Melanoma is a malignancy of pigment cells. It is the most common form of skin cancer to spread or metastasize, and the most likely to cause death. Most melanomas are caught early enough to treat them. They usually present as a mole that changes color and enlarges. Unfortunately, these changes can be subtle. A melanoma should be suspected if an old mole starts to change, or if a new growth arises which is irregular, multicolored, changing, or a combination thereof. People who identify a lesion that they think may be a melanoma should contact their health care provider immediately and be seen in a reasonable time frame. By the time melanomas are larger or deeper they have often spread, and this is a challenge to treatment.
How We Treat Skin Cancer — In a Nutshell
Most skin cancers are treated surgically. Treatment of more advanced skin cancers will often include chemotherapy or radiation, but more and more highly-specific, targeted therapies are available. Widely metastatic cancers and very advanced lesions are sometimes cured, and those that cannot be cured can often be controlled for a long period of time. New developments in the treatment of advanced forms of skin cancer continue to roll out and the future in this area promises continued success.
How We Can Prevent Skin Cancer
Beyond early detection, Vermont could learn from Australia about prevention. It is not enough to treat skin cancer effectively. It is important to prevent it. Australia has the highest incidence of all forms of skin cancer. It is the only country in the world to successfully implement a nationwide campaign to limit the damage from skin cancer. Australians have rallied around sun protection and sun avoidance, and this has resulted in a decrease in the incidence of skin cancer.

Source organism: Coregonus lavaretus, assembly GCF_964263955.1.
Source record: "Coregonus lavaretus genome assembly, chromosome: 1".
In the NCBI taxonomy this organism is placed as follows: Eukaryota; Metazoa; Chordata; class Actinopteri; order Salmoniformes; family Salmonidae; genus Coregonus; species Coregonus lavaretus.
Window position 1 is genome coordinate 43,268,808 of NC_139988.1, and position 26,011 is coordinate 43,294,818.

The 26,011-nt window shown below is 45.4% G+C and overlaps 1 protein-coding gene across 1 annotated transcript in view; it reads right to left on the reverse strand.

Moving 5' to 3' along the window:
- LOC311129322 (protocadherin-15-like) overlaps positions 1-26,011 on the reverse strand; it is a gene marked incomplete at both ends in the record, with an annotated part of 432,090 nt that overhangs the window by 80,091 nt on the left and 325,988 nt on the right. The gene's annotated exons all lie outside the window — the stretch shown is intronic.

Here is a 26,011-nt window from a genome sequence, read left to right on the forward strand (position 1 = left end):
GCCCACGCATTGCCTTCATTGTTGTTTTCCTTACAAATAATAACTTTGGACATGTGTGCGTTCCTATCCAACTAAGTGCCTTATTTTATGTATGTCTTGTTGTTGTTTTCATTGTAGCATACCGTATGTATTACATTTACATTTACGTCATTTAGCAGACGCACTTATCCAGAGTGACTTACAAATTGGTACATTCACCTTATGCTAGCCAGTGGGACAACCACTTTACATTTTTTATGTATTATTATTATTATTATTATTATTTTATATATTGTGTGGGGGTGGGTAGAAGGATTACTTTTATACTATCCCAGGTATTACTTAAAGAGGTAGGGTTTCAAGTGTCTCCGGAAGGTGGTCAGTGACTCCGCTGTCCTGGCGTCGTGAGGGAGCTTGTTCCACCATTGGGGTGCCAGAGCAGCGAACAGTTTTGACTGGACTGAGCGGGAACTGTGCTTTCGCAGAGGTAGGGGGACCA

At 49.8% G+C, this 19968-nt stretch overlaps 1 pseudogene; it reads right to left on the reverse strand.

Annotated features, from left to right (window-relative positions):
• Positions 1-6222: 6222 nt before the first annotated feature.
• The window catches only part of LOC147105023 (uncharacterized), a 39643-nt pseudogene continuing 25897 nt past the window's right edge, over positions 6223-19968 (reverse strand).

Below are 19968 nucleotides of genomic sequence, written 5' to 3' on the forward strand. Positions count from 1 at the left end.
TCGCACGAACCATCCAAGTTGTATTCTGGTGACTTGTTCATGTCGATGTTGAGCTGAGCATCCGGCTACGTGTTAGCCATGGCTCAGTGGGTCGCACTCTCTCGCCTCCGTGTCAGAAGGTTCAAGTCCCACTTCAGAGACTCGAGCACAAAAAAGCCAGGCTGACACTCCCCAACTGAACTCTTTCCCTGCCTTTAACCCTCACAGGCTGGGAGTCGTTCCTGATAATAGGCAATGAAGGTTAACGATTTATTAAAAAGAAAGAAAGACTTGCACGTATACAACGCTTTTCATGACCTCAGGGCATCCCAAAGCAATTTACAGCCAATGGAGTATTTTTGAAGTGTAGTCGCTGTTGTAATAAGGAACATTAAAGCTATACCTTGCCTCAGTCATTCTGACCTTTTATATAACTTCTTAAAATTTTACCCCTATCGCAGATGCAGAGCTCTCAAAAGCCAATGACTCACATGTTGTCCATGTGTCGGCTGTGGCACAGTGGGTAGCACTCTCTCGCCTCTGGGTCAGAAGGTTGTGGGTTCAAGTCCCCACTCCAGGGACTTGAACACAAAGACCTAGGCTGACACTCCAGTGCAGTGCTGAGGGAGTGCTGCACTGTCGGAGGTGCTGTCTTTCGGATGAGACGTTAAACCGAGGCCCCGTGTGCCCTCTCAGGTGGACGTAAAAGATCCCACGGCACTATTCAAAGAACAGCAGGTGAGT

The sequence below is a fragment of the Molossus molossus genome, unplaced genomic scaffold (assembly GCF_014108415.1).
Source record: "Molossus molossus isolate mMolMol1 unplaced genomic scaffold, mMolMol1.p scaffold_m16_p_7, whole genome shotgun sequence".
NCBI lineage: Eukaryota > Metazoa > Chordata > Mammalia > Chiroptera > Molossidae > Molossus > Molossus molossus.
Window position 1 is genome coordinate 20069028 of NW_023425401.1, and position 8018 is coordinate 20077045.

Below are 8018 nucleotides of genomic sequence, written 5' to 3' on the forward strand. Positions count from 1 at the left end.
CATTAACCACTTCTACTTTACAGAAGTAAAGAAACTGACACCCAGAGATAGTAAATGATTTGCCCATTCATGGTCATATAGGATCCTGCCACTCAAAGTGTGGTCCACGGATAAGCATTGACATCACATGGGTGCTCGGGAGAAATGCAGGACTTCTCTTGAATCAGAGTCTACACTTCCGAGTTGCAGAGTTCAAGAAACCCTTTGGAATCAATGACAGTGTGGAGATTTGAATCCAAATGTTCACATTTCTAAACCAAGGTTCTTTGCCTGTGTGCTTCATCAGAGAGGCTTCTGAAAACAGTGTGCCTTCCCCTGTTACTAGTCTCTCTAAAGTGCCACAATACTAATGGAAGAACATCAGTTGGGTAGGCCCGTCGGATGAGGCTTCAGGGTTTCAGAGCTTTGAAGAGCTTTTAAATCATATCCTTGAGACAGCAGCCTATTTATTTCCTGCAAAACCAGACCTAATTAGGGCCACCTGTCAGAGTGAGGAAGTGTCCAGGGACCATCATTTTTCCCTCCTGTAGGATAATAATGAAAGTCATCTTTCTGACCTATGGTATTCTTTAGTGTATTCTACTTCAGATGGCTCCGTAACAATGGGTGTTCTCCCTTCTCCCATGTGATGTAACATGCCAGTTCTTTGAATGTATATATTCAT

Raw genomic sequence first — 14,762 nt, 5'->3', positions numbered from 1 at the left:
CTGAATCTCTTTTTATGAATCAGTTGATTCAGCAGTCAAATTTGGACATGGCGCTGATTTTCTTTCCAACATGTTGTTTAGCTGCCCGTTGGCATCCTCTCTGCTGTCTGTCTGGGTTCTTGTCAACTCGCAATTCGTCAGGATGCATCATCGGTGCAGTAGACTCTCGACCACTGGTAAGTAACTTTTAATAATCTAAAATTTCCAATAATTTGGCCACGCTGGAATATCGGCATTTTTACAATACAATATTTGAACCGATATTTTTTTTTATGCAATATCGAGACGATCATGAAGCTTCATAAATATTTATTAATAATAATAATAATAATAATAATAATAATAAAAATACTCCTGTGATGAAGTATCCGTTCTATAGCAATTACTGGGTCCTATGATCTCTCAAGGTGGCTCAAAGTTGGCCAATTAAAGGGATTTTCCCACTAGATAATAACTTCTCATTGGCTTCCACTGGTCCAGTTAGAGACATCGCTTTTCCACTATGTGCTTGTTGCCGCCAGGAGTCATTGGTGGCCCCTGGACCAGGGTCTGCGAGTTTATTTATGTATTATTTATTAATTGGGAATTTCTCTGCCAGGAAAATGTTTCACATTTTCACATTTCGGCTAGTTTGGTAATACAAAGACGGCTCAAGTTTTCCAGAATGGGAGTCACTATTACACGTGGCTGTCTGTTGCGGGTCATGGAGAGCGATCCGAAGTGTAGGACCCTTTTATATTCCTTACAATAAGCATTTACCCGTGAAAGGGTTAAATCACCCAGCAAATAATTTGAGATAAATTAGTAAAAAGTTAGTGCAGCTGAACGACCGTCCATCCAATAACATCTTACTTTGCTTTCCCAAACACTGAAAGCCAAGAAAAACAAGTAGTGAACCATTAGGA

In Vermont we are making some progress. Tanning beds are illegal to those under 18. Parents are better about protecting their children than they are with their own skin. But, we can go further. The majority of skin cancers occur in patients who have had multiple serious sunburns or who just have repeated, chronic sun exposure. Push comes to shove, there is nothing enjoyable about a sunburn. There is also nothing good about having leathery, thin, fragile, bronzed skin. It is not clear who invented the term “healthy tan,” but there is no such thing. Even those who are not burned are damaging their skin when they tan deeply.
The State of Vermont and the UVM Medical Center are committed to reducing the incidence of skin cancer. We are working with the State’s Skin Cancer Task Force on prevention and detection. Several local TV stations have teamed up with us to get the message out that the sun is a double-edged sword, and that skin cancer is to be taken seriously. With increased education and appropriate resources, I believe that we can address this issue head on and turn the tide.
This is one area in which the State of Vermont does not need to be number one.
Glenn Goldman, MD, is medical director of Dermatology at The University of Vermont Medical Center. He is also professor of medicine and director of the Dermatology Residency Program at the Larner College of Medicine at UVM.